Last night Scotland, England, Ireland and Wales met at the Royal Society of Edinburgh. It wasn’t a meeting of the British and Irish Council. It was – perhaps symbolically – an event for the next generation. For the 58th year the best university debating teams from the British and Irish Isles met for the ‘John Smith Memorial Mace’ final.
From the many metaphors molded to symbolise the Scottish independence referendum this is my favourite. It represents the social union. Other comparisons – with their origins in the idea of the family – are used to frame Scotland’s future. To some independence is the process of growing up and standing on your own two feet: such as Alex Salmond’s phrase “England will lose a surly lodger and gain a good neighbour.” To others ‘separation’ is like a divorce or an upsetting break up. We are entrenching competition and division, they say.
Between these two pictures of pain and pleasure there is a third option: the continuity of social union. Continuity, due to its most conservative of tendencies, is an idea I generally keep my distance from. The world needs social change; and an independence which preserves the status quo is not worth having. However, in this instance, the continuity of social union across the British and Irish Isles is worth preserving and celebrating. People instinctively like sharing culture, language, music, literature, travel and history. That’s why making it clear that these aspects of life will remain irrespective of Scotland’s political status is important. With political independence no one is leaving house and home. Scotland is simply getting its house in order. I will still love Joyce and Orwell.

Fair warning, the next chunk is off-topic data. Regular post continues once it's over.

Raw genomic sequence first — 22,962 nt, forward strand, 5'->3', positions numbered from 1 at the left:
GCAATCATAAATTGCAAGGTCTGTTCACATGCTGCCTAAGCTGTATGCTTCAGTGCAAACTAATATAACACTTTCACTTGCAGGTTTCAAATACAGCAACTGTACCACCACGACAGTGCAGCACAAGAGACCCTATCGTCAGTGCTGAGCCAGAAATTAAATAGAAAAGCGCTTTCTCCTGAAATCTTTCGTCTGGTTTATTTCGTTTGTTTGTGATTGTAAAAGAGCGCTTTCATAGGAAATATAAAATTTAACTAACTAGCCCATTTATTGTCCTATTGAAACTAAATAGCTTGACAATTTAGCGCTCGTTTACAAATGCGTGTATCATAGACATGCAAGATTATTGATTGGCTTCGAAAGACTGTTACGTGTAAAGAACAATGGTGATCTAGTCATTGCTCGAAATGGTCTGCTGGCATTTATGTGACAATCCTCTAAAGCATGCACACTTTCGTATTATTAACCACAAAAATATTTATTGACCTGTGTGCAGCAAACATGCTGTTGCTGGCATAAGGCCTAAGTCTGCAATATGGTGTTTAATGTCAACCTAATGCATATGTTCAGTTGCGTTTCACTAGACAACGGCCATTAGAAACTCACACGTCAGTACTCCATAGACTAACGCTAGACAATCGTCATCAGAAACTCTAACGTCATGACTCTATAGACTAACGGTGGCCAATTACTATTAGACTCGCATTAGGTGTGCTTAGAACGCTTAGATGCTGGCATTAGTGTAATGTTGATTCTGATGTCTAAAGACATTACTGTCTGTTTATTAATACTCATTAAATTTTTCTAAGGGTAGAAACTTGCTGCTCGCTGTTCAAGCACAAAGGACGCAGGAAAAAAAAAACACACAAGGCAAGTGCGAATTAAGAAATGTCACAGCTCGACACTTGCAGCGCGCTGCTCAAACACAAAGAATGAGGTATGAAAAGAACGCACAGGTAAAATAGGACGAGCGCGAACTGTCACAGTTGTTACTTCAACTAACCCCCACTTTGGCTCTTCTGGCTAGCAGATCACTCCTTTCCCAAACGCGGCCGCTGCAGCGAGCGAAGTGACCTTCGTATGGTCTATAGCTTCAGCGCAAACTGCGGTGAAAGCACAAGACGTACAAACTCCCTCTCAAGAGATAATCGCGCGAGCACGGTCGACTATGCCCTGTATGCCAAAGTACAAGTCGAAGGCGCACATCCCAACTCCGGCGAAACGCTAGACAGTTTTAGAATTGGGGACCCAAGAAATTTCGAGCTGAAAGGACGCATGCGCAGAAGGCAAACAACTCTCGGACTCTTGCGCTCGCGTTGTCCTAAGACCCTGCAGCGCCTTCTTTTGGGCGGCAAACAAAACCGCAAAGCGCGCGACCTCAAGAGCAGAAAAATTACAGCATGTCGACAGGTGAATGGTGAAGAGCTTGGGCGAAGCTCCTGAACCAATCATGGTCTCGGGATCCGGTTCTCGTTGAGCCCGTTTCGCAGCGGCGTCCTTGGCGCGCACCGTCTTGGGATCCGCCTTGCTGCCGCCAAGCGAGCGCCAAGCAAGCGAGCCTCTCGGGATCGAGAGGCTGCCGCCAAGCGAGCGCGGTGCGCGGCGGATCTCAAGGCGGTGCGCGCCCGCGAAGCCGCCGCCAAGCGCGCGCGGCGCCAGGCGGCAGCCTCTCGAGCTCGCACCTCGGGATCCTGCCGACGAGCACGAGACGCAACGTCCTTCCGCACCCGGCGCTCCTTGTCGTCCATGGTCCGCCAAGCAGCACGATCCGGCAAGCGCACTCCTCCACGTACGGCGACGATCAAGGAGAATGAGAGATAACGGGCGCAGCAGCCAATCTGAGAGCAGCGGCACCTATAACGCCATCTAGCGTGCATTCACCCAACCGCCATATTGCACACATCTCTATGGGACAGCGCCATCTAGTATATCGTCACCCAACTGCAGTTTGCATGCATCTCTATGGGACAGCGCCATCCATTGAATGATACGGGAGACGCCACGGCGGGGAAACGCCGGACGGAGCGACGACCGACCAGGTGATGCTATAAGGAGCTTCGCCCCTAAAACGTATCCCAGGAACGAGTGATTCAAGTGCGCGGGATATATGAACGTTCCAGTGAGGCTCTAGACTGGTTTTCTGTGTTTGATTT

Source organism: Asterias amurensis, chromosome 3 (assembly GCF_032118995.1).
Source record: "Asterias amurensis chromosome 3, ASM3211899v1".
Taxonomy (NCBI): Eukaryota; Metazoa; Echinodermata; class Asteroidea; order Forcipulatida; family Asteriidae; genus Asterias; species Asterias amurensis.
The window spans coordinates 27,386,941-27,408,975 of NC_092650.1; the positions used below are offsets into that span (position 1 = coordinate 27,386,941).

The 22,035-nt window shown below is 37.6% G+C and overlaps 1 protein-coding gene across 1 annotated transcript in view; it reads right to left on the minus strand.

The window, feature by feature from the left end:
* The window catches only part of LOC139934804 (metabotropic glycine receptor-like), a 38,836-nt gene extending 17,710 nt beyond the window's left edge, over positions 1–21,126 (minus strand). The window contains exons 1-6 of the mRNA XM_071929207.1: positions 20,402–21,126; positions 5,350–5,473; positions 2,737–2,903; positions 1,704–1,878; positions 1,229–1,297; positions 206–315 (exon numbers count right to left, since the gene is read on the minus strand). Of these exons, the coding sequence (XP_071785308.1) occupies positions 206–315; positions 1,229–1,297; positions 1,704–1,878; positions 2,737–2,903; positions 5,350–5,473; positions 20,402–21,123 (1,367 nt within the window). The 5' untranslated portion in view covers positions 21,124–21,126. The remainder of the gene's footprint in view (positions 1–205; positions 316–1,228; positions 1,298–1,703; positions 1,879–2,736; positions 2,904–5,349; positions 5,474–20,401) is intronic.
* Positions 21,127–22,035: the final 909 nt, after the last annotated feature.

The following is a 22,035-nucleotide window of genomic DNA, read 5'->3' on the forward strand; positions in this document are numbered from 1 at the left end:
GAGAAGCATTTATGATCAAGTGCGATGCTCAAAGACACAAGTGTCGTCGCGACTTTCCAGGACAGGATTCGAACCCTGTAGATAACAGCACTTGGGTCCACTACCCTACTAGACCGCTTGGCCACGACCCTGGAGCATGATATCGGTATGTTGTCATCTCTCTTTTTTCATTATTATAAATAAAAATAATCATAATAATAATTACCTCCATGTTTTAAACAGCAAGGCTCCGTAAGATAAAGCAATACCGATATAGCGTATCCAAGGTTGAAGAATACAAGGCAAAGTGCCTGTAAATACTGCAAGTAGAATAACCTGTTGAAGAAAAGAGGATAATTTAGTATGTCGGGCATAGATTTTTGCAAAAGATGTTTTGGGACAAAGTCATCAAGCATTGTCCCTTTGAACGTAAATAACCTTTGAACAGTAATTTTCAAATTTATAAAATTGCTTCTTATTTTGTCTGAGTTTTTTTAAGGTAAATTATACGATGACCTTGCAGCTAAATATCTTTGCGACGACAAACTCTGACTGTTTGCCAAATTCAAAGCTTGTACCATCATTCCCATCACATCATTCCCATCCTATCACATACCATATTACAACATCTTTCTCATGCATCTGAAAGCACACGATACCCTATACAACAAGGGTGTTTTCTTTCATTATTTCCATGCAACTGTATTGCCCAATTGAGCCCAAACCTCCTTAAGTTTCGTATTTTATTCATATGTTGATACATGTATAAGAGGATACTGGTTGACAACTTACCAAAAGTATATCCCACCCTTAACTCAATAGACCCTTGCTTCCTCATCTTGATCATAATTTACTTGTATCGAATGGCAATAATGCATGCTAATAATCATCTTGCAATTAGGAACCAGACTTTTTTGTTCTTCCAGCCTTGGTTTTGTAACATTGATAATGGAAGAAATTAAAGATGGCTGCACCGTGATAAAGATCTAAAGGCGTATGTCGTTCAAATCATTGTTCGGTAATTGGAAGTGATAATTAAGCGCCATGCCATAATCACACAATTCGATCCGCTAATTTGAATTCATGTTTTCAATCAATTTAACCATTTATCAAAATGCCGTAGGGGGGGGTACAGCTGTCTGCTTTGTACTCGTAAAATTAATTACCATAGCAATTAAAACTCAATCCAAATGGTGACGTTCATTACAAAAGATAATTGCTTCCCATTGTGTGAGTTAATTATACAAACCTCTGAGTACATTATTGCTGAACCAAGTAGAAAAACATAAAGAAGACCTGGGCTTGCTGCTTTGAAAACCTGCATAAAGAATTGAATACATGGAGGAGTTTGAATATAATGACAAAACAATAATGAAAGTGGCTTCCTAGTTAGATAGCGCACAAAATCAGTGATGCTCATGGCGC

So last night as students from across these islands met in Edinburgh many ancient and symbolic factors were at play. To some the four names, the four nations, represented mere accidents of birth and geography. To others there is something more meaningful in the nation as a political community. Irrespective of your own position, the nation is important within our shared political history. The conflict between the United Kingdom – as empire, union and state – and the island of Ireland is of perpetual political significance. The meaning of statehood – alongside religion, resources, and many other contributing factors – dominated our politics across the centuries. The fall out from Ireland’s stateless relationship with the United Kingdom and subsequent independence continues till this day.
So the nation matters in our past. But British and Irish history also stands as an example of the cultural, social and political relationship which endures beyond independence. That is meaningful for our present. Even though the Irish state originally faced far more chaotic circumstances than Scotland currently does, these great barriers are subsiding. To some this was symbolised by the Queen’s recent visit to Dublin. It demonstrates the cooperation which endures, and is perhaps strengthened, between equal nations.